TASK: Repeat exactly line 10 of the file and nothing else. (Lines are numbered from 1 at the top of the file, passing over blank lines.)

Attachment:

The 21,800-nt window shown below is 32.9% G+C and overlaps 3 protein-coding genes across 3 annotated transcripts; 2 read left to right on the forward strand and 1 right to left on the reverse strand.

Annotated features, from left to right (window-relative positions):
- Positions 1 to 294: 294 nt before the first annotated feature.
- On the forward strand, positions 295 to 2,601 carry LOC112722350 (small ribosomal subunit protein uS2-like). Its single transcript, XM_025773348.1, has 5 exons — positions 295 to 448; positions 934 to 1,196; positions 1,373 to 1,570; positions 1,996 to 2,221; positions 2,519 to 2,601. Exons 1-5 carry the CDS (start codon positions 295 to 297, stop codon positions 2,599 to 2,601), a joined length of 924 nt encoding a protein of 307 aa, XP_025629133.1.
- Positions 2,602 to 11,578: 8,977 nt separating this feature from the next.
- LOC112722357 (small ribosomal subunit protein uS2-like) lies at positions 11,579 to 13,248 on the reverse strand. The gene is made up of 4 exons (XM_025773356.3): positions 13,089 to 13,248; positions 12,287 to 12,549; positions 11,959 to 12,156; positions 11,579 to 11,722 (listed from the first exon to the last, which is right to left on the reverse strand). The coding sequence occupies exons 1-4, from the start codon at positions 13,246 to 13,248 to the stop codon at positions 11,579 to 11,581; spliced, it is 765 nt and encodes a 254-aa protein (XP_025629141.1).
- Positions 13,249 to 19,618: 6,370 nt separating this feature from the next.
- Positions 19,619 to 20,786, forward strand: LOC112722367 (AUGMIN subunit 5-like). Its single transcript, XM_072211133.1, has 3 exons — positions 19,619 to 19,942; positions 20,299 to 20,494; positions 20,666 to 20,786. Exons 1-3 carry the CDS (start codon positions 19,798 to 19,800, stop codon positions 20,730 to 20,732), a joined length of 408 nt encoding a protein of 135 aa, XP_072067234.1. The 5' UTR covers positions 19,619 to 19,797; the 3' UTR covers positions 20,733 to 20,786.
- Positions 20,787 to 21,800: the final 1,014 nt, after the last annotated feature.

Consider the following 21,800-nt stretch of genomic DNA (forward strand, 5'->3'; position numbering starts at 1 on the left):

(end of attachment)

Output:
Consider the following 21,800-nt stretch of genomic DNA (forward strand, 5'->3'; position numbering starts at 1 on the left):